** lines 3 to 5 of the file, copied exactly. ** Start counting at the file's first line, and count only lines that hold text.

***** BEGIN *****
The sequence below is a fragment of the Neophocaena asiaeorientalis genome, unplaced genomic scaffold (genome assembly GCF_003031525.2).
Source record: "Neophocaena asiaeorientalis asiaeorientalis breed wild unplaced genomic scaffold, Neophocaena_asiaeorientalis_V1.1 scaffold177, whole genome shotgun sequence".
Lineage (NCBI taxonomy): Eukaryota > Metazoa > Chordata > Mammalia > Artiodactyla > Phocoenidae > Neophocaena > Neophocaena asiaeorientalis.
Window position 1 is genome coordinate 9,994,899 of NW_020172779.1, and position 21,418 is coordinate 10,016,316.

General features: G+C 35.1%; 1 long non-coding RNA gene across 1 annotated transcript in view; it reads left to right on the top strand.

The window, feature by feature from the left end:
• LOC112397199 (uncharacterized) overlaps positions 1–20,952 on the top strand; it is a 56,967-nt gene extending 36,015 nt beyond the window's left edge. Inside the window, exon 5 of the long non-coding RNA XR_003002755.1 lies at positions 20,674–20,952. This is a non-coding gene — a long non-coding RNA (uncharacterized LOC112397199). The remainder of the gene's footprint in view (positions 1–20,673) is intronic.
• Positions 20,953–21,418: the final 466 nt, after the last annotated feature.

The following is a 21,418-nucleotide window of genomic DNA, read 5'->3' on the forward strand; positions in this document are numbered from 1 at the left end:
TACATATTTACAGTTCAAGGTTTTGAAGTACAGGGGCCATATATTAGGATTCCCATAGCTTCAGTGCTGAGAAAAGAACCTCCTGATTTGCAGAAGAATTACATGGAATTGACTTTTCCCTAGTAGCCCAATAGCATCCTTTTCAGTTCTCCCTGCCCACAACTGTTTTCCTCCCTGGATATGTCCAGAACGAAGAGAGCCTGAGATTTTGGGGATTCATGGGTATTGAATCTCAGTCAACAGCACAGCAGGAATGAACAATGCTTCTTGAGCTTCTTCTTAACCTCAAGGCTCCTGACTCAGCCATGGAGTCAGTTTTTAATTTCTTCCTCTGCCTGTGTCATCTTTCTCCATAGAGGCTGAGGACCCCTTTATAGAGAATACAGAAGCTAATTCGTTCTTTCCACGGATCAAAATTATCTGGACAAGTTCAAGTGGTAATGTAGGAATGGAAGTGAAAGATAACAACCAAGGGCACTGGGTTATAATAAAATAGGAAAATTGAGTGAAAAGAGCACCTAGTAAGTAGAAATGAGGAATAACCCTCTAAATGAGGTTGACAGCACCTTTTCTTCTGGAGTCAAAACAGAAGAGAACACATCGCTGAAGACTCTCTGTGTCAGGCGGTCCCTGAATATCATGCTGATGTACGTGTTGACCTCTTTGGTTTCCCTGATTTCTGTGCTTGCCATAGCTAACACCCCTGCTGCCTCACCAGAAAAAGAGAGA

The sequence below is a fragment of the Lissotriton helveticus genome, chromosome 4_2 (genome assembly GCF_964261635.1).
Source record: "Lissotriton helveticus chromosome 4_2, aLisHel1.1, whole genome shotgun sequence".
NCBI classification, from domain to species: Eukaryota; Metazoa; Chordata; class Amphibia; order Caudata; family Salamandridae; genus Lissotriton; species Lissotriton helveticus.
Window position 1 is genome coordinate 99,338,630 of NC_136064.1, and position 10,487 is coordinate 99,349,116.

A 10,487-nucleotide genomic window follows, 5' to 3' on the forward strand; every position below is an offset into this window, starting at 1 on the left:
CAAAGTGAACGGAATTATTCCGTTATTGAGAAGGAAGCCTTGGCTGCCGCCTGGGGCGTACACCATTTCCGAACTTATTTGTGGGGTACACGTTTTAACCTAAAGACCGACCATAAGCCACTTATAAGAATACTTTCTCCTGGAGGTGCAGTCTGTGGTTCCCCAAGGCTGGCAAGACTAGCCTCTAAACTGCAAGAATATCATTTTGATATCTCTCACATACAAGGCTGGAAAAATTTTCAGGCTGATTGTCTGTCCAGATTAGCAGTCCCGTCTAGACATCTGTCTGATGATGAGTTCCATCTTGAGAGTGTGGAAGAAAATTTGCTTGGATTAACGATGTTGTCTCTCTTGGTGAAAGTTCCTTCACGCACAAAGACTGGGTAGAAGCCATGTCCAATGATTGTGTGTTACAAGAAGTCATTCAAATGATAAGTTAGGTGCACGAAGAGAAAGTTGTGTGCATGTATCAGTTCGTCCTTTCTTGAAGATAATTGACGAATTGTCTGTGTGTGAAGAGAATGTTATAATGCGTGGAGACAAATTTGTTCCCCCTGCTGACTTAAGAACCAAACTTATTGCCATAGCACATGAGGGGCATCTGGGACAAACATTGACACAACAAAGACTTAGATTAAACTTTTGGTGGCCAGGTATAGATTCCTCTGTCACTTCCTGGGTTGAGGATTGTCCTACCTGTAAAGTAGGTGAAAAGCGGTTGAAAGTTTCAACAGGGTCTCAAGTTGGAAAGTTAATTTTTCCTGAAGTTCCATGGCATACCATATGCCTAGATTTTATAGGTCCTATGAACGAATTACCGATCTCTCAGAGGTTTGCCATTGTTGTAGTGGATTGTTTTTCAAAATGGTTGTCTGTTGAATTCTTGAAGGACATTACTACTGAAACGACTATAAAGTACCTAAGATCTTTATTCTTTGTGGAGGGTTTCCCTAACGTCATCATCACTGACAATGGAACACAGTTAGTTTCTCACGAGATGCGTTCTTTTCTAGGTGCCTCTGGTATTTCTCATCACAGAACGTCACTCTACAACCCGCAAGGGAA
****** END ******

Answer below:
Lineage (NCBI taxonomy): Eukaryota > Metazoa > Chordata > Mammalia > Artiodactyla > Phocoenidae > Neophocaena > Neophocaena asiaeorientalis.
Window position 1 is genome coordinate 9,994,899 of NW_020172779.1, and position 21,418 is coordinate 10,016,316.

General features: G+C 35.1%; 1 long non-coding RNA gene across 1 annotated transcript in view; it reads left to right on the top strand.